A: Three key issues will be significant for the future of work in the coming years. 

Firstly, personnel management will undergo significant change. Traditional working models are being increasingly challenged by digitalisation and networked working cultures. Working conditions, corporate cultures and personnel management must be redefined as a result. In many companies nowadays, the workforce no longer consists entirely of internal employees but of agency workers, freelancers, employees on fixed-term contracts and other external staff. In order to manage this new diversity effectively, companies must create new organisational structures that make cooperation between all types of employees easier and possible. The flexible employment of workers will grow in significance as part of the complex process of change in the working world and the need for qualified personnel that assume project-related tasks and close competence gaps will increase accordingly. 

The staffing services sector is well positioned to play a key role in realising this broader personnel strategy and supporting companies in their recourse to external expertise. The sector already offers a broad portfolio of services supporting the needs-oriented deployment of workers ‘just-in-time’. As a result, the focus is not only on competence and qualification strategies, but also on the opening up and managing of new recruiting networks such as so called silver workers. 

Secondly, working hours will become more flexible and, thanks to the increasing possibility in many professions to perform at least a part of one's duties independent of a particular location, employees are enjoying increasing flexibility in shaping their daily working routine. Indeed flexibility is no longer a one-way street that favours companies – employees too are increasingly calling for flexible working hours and want to make greater use of the opportunities offered by digitalisation – especially in harmonising their professional and family lives. Work-life balance is increasingly important – particularly for the forthcoming generation.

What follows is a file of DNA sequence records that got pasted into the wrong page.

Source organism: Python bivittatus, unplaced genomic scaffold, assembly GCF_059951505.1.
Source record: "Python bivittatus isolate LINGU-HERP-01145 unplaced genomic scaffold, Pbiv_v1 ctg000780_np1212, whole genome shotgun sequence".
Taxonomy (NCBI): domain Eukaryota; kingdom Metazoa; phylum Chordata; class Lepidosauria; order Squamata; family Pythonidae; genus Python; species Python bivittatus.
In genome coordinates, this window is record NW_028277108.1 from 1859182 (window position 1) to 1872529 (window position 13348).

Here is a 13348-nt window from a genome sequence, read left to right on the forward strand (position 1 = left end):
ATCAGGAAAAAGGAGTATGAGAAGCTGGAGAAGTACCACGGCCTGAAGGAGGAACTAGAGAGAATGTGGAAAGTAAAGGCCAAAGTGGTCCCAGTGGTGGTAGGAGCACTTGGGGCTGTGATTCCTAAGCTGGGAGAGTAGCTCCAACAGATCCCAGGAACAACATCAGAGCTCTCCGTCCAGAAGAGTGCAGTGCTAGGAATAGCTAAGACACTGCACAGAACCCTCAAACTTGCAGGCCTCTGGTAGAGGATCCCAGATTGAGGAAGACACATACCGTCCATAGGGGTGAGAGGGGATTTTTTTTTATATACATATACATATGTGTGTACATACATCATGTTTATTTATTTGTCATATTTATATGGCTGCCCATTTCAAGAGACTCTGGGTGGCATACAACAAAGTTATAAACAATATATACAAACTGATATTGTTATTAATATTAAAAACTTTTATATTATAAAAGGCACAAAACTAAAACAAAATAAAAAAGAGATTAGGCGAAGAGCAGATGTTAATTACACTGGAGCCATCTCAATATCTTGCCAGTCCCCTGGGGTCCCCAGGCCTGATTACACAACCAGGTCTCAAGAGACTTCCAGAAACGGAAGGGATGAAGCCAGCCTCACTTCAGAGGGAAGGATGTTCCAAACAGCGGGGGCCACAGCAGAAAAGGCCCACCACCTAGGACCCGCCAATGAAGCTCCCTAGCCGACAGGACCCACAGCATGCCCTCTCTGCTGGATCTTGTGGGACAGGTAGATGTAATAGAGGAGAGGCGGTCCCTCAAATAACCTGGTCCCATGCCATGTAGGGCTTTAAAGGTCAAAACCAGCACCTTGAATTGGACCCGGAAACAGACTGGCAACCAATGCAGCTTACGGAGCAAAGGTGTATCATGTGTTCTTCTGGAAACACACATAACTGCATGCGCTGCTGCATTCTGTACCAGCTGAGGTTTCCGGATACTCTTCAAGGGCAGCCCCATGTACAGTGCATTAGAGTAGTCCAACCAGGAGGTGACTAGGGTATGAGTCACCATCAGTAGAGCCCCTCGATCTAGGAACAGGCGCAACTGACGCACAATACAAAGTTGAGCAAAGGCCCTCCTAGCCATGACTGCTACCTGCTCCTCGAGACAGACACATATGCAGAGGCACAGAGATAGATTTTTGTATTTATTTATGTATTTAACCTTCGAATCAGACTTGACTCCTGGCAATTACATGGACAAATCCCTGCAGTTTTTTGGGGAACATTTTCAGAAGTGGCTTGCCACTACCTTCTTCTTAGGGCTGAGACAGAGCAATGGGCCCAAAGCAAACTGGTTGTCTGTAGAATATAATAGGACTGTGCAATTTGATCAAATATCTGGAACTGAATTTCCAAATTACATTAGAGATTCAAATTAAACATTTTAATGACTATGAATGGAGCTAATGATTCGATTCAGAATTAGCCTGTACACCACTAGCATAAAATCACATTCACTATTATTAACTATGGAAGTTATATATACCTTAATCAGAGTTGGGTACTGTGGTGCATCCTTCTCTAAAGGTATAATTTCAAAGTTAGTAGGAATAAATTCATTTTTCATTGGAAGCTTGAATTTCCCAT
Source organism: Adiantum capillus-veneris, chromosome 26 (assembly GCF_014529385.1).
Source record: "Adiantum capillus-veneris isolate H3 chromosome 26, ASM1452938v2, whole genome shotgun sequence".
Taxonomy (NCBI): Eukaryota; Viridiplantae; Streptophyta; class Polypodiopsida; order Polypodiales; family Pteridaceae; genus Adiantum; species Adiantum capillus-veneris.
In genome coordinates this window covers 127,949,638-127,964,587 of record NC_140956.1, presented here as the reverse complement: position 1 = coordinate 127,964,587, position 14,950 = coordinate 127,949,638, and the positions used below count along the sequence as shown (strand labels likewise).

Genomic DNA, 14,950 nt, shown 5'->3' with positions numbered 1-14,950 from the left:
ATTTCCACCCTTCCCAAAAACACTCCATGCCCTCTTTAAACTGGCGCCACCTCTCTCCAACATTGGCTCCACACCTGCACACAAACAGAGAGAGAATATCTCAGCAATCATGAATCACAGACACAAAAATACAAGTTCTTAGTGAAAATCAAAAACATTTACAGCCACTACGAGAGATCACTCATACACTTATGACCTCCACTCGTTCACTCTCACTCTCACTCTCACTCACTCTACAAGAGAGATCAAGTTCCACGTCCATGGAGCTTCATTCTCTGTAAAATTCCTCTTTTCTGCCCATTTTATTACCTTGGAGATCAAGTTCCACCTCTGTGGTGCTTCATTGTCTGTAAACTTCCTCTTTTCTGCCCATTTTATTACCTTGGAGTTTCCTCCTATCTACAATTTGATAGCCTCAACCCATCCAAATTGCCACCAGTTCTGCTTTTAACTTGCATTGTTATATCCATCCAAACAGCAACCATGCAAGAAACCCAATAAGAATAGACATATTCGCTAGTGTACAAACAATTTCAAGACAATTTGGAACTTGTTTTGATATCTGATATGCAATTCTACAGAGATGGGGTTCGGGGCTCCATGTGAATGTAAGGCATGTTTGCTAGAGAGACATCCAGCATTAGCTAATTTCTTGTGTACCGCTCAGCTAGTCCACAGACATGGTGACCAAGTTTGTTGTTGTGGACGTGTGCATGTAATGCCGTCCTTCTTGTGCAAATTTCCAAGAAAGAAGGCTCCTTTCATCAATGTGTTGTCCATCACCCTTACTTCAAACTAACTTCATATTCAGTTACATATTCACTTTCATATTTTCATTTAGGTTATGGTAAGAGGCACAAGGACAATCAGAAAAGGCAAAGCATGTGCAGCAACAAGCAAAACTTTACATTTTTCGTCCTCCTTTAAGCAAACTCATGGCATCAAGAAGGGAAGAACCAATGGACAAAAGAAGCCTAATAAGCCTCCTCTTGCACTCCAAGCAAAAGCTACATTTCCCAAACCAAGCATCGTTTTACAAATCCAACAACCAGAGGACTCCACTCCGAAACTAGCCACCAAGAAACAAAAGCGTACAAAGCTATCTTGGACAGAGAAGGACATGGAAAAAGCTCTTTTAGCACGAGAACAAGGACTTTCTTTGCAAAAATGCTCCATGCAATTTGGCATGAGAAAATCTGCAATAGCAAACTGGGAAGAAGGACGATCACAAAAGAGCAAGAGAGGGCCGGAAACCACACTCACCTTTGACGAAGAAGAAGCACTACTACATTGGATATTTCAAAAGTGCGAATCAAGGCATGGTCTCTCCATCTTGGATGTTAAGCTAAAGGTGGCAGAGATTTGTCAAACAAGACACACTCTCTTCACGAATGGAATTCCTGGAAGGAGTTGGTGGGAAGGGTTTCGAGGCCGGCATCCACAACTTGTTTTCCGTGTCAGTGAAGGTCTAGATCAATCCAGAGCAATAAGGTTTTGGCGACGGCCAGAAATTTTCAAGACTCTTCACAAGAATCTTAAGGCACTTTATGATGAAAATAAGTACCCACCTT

Today, the German temporary employment work model already accommodates both the needs of the companies for greater flexibility and the interests of the employees in more security. This best possible balance between increasing demands for flexibility on the one hand and the need for high levels of job security on the other can be provided by the staffing services sector in Germany with its predominantly unlimited full-time employment relationships subject to an obligation to pay social security contributions. 

Thirdly, the ‘normal employment relationship’ is being redefined. In the staffing services sector this relationship between employer and employee – subject to social insurance contributions, unrestricted and full-time – is the rule these days. However, the question of redefining this ‘normal employment relationship’ is also increasingly being posed to staffing services providers. We already see that well qualified employees are more selective and some have no interest whatsoever in a permanent job – particularly not in the staffing services sector. Employees prefer to keep their options open and re-orient themselves after having been leased to a client company. 

However, this is still the exception and surveys show that job security still ranks number one among what people attach most importance to in their work. Agency work offers this security in the midst of a fast changing working world and can turn this into a competitive advantage compared to traditional employment relationships – on the one hand, guaranteeing employee security in a fixed contractual relationship in the midst of constant renewals and increasing flexibility pressure, and on the other hand offering a high degree of flexibility in the form of different assignments.

In all three areas above, the staffing services sector has already proven that it is able to meet the challenges of the future of work. 

Sebastian Lazay is president of the Federal Employers' Association of Staffing Services (BAP) elected unanimously in 2017. Sebastian is managing director of Extra-Personal service GmbH, Hamburg, and has been closely involved with agency work for more than 20 years. Sebastian is also a member of the executive committee of the BGA, the Federal Association of Wholesale, Foreign Trade, Services, and since 2015 he has been vice president of large-scale services for the BGA.